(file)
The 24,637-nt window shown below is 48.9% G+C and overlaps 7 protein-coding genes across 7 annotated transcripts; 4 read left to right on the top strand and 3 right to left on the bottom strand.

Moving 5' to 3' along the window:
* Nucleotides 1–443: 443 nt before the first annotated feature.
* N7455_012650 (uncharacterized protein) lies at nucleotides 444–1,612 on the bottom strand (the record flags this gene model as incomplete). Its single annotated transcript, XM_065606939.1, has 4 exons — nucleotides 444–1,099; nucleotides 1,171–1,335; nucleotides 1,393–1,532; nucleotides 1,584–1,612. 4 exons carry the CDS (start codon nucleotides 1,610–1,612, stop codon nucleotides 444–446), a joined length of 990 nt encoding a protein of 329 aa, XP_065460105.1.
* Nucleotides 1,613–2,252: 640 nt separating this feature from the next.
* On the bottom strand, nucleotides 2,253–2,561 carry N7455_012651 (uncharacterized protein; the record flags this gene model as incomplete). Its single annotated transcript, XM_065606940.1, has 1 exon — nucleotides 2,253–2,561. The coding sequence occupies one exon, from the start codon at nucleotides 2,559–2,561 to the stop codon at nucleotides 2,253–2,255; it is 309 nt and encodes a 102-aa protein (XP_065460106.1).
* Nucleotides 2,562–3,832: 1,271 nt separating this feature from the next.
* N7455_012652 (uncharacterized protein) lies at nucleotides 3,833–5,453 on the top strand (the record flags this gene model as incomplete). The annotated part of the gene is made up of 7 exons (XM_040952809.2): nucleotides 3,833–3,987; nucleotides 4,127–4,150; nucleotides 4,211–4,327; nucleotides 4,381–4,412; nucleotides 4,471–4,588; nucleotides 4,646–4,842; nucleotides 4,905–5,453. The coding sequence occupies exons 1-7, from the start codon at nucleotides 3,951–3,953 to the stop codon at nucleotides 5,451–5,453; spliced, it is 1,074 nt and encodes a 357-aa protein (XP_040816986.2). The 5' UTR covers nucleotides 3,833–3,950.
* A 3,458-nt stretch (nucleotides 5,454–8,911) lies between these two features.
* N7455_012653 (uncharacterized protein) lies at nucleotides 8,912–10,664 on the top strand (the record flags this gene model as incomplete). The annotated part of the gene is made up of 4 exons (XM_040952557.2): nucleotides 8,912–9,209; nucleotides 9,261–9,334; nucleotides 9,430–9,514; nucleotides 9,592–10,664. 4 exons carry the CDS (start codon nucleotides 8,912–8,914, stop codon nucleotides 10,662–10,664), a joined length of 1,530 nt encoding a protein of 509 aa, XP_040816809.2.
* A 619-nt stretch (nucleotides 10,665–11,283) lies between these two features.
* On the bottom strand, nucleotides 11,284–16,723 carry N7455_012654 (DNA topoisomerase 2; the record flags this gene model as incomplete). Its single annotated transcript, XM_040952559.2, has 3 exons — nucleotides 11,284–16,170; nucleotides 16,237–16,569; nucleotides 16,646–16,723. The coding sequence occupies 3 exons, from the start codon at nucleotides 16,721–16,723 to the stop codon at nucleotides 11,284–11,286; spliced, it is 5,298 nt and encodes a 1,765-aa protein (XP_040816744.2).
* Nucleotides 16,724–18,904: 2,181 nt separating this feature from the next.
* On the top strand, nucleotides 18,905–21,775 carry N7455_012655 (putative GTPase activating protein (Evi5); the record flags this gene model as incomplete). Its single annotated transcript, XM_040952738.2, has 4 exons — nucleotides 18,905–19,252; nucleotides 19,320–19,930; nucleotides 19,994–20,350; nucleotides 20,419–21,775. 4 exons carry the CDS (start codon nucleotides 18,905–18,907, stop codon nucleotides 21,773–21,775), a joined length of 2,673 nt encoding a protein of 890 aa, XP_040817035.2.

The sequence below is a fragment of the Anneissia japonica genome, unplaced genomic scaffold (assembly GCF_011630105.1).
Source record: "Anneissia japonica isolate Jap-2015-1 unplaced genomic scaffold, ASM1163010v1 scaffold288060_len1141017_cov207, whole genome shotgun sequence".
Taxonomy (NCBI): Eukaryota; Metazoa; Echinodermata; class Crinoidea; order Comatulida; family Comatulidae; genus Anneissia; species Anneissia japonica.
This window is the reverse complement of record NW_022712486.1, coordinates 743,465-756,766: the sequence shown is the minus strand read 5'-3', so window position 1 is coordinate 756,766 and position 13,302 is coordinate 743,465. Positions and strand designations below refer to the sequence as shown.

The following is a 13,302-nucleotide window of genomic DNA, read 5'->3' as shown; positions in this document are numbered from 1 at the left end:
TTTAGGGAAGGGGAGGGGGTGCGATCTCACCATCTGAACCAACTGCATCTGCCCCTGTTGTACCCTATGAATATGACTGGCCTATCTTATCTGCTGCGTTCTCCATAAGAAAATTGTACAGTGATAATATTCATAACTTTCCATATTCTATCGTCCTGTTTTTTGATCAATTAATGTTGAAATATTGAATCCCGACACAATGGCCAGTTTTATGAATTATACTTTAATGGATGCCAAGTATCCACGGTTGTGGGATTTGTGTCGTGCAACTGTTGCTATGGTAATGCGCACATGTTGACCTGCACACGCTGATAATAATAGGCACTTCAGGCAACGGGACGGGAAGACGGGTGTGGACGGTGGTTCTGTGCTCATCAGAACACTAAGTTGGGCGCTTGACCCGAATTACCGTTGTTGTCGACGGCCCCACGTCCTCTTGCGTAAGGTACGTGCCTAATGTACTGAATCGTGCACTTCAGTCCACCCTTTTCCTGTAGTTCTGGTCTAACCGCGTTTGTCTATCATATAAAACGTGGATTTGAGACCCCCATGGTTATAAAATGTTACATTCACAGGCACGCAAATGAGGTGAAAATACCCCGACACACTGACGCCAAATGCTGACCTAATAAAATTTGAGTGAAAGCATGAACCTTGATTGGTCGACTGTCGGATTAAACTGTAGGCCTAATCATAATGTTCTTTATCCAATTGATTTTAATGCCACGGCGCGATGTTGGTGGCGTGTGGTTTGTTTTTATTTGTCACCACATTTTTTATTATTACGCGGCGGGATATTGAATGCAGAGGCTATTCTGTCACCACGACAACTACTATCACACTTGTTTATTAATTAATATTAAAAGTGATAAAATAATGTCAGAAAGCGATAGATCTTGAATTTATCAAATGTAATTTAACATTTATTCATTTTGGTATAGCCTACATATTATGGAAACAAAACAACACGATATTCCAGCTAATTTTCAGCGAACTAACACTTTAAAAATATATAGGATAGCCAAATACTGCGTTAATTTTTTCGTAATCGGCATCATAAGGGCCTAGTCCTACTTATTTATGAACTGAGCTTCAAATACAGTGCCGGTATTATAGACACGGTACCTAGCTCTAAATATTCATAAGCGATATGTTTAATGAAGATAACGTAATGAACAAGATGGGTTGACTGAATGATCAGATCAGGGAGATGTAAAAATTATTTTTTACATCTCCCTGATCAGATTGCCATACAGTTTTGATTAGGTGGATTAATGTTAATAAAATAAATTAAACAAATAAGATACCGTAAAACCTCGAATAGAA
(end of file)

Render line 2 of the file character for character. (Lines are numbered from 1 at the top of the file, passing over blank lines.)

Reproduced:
Moving 5' to 3' along the window: